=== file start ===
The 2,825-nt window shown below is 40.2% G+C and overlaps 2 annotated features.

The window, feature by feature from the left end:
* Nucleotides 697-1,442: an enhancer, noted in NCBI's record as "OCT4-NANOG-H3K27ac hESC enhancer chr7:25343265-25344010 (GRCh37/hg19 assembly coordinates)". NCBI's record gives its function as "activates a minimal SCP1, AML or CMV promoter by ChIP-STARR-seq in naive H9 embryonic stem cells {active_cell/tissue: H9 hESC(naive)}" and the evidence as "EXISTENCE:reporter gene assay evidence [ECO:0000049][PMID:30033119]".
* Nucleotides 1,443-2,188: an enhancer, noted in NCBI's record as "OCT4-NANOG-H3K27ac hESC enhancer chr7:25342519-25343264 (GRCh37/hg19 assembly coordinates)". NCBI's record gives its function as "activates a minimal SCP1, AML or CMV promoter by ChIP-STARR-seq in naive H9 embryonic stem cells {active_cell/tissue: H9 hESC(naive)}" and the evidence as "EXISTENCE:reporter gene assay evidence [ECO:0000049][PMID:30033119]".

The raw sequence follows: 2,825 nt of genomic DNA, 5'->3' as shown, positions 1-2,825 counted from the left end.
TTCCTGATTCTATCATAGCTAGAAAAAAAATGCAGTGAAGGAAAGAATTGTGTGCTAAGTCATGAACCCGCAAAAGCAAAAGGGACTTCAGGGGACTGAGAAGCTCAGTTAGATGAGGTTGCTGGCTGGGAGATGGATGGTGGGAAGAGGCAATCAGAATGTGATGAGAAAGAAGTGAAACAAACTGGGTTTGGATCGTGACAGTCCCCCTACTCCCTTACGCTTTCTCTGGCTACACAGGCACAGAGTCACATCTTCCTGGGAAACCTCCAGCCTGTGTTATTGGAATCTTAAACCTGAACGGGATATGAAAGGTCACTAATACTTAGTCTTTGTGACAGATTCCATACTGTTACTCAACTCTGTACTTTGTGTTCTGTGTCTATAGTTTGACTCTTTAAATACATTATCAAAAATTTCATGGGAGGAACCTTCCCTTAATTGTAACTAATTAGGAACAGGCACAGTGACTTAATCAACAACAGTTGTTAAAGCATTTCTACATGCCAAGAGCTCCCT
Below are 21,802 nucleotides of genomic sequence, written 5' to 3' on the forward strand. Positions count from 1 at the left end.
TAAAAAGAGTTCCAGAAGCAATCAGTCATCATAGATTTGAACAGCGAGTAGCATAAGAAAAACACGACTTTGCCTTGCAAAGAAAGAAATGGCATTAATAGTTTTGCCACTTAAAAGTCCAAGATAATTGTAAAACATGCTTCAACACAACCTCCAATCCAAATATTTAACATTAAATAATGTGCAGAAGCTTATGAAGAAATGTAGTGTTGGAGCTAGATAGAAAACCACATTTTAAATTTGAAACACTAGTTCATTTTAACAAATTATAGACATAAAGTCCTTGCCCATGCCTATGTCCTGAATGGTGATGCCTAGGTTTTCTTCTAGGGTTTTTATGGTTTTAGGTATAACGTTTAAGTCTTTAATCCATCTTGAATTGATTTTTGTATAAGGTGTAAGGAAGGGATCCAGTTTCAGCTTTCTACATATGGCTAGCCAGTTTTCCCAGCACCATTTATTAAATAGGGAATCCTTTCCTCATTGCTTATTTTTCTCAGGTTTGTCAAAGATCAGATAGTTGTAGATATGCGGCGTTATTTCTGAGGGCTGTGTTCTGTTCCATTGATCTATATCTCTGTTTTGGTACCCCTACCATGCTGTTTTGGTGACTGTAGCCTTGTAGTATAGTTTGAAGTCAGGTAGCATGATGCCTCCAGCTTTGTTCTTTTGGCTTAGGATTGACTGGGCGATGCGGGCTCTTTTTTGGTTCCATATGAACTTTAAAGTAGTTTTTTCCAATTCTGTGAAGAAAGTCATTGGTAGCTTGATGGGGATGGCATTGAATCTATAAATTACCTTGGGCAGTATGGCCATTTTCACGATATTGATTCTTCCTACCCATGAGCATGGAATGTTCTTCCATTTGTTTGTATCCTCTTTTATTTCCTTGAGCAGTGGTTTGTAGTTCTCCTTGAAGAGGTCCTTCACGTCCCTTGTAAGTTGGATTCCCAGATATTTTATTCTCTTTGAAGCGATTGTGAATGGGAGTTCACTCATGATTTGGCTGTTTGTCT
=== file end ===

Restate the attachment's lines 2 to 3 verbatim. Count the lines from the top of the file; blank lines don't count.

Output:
The window, feature by feature from the left end:
* Nucleotides 697-1,442: an enhancer, noted in NCBI's record as "OCT4-NANOG-H3K27ac hESC enhancer chr7:25343265-25344010 (GRCh37/hg19 assembly coordinates)". NCBI's record gives its function as "activates a minimal SCP1, AML or CMV promoter by ChIP-STARR-seq in naive H9 embryonic stem cells {active_cell/tissue: H9 hESC(naive)}" and the evidence as "EXISTENCE:reporter gene assay evidence [ECO:0000049][PMID:30033119]".